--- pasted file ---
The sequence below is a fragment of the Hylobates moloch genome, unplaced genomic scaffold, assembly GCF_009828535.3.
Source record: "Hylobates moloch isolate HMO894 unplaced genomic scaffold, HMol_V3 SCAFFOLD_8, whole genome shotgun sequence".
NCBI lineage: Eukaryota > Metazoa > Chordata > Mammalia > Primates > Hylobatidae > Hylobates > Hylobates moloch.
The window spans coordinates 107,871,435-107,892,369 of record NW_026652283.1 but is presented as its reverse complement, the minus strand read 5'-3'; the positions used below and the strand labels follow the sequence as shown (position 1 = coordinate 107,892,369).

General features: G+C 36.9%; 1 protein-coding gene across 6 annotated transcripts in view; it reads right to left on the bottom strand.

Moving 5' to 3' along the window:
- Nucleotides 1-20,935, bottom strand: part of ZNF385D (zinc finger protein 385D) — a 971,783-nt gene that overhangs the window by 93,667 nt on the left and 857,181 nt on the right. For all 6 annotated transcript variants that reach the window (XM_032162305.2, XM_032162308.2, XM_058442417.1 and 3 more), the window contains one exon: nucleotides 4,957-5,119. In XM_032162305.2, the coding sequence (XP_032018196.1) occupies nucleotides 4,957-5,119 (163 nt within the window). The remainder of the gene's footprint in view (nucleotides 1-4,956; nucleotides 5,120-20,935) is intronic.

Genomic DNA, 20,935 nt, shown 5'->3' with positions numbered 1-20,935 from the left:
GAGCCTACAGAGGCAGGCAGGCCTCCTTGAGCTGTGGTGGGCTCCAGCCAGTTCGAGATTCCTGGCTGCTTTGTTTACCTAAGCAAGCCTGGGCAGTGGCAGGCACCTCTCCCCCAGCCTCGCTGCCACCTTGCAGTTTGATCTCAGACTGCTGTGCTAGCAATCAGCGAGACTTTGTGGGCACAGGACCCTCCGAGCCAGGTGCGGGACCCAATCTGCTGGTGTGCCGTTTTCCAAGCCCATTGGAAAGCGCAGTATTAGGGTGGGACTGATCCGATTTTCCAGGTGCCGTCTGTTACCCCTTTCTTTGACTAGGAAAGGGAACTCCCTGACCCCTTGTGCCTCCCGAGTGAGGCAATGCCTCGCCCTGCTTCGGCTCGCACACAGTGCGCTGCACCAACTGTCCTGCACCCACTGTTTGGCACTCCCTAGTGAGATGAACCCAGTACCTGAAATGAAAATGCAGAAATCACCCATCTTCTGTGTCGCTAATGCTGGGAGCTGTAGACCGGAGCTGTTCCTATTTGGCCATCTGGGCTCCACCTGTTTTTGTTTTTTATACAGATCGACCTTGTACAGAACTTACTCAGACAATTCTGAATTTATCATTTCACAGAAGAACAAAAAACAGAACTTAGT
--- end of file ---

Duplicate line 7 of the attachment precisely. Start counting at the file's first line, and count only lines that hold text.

- Nucleotides 1-20,935, bottom strand: part of ZNF385D (zinc finger protein 385D) — a 971,783-nt gene that overhangs the window by 93,667 nt on the left and 857,181 nt on the right. For all 6 annotated transcript variants that reach the window (XM_032162305.2, XM_032162308.2, XM_058442417.1 and 3 more), the window contains one exon: nucleotides 4,957-5,119. In XM_032162305.2, the coding sequence (XP_032018196.1) occupies nucleotides 4,957-5,119 (163 nt within the window). The remainder of the gene's footprint in view (nucleotides 1-4,956; nucleotides 5,120-20,935) is intronic.